Memorial – Commonwealth Servicemen and Women

Memorial for Ethnic Commonwealth Servicemen and women

The plaque honours BAME servicemen and women (Picture: Race Council Cymru).

A new plaque commemorating the black and ethnic minority soldiers who served during the Second World War with the British military has been unveiled at a war memorial in Cardiff.

Around 200 people attended the unveiling at the Welsh National War Memorial on Saturday.

Representatives on behalf of the Queen, the Armed Forces and Royal British Legion, as well as the Lord Mayor of Cardiff Daniel De’Ath, attended the service.

The unveiling ceremony was the culmination of a 26-year campaign by a woman who lost her father and brothers in the Second World War.

Patti Flynn campaigned for the acknowledgement and commemoration of black and ethnic minority soldiers during the war.

Ms Flynn said the¬†sacrifices of servicemen and women from diverse backgrounds had been “forgotten” and deserved special recognition

Patty Flynn

Saturday marked the finale of Black History Month Wales celebrations for 2019.

The theme of the year was ‘Movers, Shakers and Legacy Makers’ and was funded by the Arts Council Wales as well as by other contributors.

The historic unveiling of the monument at Alexandra Gardens in Cathays Park, Cardiff, was made by Ms Flynn and Elaine Campbell Clarke. 

“We are delighted that the selfless sacrifice of diverse minority ethnic people who gave their lives in battle and contributed so courageously in World Wars One and Two and continue to serve in the forces from Wales and the Commonwealth deserve to be remembered and honoured as Legacy Makers,” said Judge Ray Singh CBE, Chair of Race Council Cymru.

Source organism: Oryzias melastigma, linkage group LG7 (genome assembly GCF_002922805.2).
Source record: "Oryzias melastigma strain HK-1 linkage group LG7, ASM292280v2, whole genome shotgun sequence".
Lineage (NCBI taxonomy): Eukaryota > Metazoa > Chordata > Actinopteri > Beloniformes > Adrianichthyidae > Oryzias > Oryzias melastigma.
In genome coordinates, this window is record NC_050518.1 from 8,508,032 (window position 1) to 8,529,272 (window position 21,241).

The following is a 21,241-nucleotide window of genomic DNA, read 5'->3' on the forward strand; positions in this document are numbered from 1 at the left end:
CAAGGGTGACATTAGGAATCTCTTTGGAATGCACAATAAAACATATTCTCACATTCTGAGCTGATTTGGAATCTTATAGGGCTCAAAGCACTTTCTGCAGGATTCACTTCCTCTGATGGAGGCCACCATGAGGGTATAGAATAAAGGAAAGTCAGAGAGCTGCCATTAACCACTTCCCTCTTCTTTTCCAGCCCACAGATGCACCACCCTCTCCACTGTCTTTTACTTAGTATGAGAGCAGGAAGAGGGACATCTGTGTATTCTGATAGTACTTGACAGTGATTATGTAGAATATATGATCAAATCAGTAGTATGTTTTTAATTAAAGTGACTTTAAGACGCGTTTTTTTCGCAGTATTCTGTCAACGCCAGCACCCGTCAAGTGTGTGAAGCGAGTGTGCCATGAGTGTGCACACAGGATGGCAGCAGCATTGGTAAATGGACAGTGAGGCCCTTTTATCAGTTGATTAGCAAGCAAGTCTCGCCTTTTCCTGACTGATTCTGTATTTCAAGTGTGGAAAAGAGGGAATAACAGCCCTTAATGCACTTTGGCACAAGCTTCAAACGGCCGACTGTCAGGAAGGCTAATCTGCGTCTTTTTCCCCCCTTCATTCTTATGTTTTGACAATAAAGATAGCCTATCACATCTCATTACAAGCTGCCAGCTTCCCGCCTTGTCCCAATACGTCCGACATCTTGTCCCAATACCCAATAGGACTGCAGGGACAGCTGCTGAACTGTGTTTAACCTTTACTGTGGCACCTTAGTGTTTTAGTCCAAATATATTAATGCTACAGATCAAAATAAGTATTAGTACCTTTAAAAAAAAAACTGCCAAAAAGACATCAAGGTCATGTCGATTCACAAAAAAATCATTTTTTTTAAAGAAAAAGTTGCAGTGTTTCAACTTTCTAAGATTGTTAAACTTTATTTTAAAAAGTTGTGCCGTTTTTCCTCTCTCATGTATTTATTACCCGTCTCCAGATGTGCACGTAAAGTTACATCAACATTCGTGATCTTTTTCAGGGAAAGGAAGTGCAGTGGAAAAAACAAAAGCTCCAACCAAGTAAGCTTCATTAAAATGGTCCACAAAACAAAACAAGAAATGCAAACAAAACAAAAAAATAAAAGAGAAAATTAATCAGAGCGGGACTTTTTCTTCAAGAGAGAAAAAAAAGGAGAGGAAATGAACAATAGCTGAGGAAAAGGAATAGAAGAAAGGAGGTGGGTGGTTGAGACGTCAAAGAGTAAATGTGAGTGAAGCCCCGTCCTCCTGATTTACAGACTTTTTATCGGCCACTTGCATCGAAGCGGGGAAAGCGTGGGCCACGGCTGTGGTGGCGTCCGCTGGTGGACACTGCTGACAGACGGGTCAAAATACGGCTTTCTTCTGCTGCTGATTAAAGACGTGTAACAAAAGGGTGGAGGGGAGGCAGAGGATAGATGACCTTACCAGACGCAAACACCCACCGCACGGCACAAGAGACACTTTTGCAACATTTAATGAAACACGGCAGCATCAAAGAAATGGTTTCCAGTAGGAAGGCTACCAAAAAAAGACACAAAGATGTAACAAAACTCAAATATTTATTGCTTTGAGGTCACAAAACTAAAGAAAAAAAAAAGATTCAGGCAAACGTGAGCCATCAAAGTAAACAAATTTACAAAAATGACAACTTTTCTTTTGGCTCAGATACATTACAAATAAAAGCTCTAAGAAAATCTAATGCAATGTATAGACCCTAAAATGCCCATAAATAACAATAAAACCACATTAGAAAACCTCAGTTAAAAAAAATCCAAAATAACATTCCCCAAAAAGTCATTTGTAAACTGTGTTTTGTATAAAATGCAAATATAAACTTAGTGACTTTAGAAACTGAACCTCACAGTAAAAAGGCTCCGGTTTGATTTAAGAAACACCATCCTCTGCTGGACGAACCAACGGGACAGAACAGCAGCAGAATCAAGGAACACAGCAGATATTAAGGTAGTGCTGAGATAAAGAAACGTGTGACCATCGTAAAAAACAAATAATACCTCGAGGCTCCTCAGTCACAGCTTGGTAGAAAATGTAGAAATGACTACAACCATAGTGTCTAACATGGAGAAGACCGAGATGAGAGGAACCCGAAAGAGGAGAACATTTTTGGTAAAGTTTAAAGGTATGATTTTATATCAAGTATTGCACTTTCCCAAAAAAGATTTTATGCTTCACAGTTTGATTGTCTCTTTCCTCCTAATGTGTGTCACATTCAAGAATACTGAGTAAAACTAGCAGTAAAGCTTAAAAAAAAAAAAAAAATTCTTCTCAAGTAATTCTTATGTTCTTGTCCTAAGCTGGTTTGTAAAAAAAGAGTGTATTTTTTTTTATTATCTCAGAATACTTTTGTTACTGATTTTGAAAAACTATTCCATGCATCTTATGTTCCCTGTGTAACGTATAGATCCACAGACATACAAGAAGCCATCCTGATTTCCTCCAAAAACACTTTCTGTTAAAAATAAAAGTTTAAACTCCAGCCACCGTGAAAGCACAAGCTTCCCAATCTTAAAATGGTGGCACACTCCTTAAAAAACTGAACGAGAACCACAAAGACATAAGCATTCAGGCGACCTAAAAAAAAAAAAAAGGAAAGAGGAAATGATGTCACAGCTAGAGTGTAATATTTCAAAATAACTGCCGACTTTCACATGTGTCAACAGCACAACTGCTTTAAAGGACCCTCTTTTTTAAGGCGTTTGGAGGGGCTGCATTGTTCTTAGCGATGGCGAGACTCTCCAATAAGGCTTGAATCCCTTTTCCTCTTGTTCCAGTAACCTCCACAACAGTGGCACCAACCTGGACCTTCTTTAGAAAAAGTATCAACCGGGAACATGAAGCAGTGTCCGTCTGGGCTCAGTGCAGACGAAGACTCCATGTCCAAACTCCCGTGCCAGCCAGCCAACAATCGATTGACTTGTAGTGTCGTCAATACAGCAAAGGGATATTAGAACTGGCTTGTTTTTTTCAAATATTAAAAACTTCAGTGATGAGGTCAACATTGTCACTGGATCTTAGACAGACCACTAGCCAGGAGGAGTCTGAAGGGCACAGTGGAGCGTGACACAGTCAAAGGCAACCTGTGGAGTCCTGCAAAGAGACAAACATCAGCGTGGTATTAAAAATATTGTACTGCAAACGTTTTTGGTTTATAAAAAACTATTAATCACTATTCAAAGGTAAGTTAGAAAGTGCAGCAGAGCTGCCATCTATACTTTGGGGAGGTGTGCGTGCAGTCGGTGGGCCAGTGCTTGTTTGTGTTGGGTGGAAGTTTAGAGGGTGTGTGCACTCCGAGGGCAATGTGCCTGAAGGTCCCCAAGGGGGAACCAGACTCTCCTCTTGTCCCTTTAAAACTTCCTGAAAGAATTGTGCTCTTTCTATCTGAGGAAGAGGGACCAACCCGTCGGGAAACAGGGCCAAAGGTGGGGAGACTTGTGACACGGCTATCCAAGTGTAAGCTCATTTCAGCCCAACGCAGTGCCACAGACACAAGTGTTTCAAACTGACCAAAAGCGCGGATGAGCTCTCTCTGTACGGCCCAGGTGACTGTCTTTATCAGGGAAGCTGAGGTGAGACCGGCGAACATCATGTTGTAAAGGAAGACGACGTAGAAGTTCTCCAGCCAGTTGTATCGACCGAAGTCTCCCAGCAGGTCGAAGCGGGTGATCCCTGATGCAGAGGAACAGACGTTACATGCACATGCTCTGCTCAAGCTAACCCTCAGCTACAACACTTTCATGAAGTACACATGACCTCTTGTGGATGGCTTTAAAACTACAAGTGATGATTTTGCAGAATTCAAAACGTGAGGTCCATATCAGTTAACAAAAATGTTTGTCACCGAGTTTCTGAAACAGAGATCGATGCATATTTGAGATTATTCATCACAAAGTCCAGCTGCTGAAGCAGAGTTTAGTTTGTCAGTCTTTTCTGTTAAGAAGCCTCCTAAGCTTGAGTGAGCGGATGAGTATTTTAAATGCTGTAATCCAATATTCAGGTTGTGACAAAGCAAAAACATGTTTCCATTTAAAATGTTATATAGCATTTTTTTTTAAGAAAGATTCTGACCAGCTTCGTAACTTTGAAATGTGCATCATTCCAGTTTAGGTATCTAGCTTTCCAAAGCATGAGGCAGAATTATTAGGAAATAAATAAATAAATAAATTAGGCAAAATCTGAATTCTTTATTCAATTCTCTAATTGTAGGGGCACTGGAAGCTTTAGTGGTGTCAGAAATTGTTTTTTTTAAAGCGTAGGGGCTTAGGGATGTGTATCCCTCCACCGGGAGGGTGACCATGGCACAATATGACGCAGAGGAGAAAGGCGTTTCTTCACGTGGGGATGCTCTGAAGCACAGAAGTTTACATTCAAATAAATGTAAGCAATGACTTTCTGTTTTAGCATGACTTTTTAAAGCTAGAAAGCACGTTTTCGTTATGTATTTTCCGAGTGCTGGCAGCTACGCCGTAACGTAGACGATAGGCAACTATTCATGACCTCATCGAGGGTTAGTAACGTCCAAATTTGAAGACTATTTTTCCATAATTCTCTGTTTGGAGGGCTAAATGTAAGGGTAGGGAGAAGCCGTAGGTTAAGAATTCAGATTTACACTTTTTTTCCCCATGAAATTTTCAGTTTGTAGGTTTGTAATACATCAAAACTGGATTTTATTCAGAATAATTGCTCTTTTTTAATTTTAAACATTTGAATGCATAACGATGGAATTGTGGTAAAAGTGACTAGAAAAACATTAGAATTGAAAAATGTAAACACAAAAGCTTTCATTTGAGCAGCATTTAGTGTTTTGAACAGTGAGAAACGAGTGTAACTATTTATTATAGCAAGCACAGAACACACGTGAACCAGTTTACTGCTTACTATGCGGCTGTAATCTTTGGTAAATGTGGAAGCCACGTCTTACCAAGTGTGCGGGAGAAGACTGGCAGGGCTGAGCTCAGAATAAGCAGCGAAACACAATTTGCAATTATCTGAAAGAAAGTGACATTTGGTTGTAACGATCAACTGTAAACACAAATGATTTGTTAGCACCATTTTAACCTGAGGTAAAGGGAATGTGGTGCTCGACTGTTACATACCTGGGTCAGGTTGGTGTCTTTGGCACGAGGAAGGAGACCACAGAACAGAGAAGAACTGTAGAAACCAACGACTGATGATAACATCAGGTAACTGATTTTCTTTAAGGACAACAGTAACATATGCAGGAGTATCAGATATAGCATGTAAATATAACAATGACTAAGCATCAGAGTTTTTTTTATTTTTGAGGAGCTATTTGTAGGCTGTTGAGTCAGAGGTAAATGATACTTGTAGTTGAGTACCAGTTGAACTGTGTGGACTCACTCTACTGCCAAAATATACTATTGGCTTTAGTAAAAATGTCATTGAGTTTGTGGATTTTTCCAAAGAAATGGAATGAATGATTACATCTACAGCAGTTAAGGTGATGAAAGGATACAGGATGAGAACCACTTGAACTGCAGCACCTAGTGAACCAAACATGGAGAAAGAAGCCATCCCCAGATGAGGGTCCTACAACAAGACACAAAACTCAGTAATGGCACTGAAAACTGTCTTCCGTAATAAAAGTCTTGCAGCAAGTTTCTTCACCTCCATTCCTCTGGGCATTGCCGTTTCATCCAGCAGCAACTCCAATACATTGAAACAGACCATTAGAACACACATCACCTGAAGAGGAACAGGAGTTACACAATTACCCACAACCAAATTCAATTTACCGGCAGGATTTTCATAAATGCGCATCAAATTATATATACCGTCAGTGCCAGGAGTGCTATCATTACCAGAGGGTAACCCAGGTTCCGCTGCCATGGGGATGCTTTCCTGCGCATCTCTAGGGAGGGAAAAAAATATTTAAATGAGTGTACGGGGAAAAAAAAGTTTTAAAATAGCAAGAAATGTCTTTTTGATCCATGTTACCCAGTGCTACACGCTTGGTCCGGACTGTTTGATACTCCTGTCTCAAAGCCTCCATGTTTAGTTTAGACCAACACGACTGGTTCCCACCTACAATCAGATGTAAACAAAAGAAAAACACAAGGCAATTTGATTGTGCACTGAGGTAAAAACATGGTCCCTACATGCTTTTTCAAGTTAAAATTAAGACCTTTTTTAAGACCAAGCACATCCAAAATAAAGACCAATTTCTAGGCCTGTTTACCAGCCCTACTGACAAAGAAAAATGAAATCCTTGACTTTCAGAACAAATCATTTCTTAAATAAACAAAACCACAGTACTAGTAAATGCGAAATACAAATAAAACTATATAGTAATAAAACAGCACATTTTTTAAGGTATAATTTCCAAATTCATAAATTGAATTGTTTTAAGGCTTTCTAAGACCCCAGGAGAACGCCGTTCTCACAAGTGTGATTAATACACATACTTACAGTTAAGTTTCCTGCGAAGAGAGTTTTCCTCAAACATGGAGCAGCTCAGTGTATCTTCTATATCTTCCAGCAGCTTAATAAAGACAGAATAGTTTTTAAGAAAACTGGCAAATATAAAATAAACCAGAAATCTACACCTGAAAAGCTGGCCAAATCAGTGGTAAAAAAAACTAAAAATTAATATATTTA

“To all who lost loved ones, we say Wales Remembers You and Your Sacrifices will never be forgotten for you all are our Legacy Makers,” he added.

servicemen and women

The Welsh Government played a leadership role in ensuring that the monument was installed and all the people from Wales and the Commonwealth who participated in the war efforts are duly recognised.

“As we stand side by side here today, we acknowledge and reflect on the contributions of Black and Ethnic Minority servicemen and women during the First and Second World Wars and to date,” said the Deputy Minister and Chief Whip Jane Hutt.

The Chairman of the Royal Commonwealth Society Mr Rogeiro Verma said: “This is a historic moment that will ensure that for years to come, the families of commonwealth citizens who gave their lives in the World Wars and those who were left behind will know that Wales honours their sacrifices and recognises their selfless contributions and legacy.

“This monument is long overdue.”

Cardiff Lord Mayor unveiling the plaque in Cardiff

“It is with great privilege that The Royal British Legion have been able to support and part-fund the installation of the new memorial in Alexandra Gardens that recognised the contribution and sacrifice of those from diverse ethnic backgrounds who have supported our freedom since 1914,” said Antony Metcalfe from the Royal British Legion.

Lieutenant Colonel Jonah MacGill AGC (RMP), from Headquarters of 160th (Welsh) Brigade, said: “It is an incredible honour for the Army, and in particular the 160th (Welsh) Brigade, to be involved in this highly significant event today.

“At a time of her greatest need, Great Britain was supported by individuals from across the globe including those from the ethnic minorities we are privileged to honour today.

“We applaud the incredible determination of the many Community Elders from across Wales who have campaigned to make this memorial a reality.

“The Armed Forces seek to be reflective of society today and whilst recognising the mistakes of the past we are working hard to ensure our shared future.”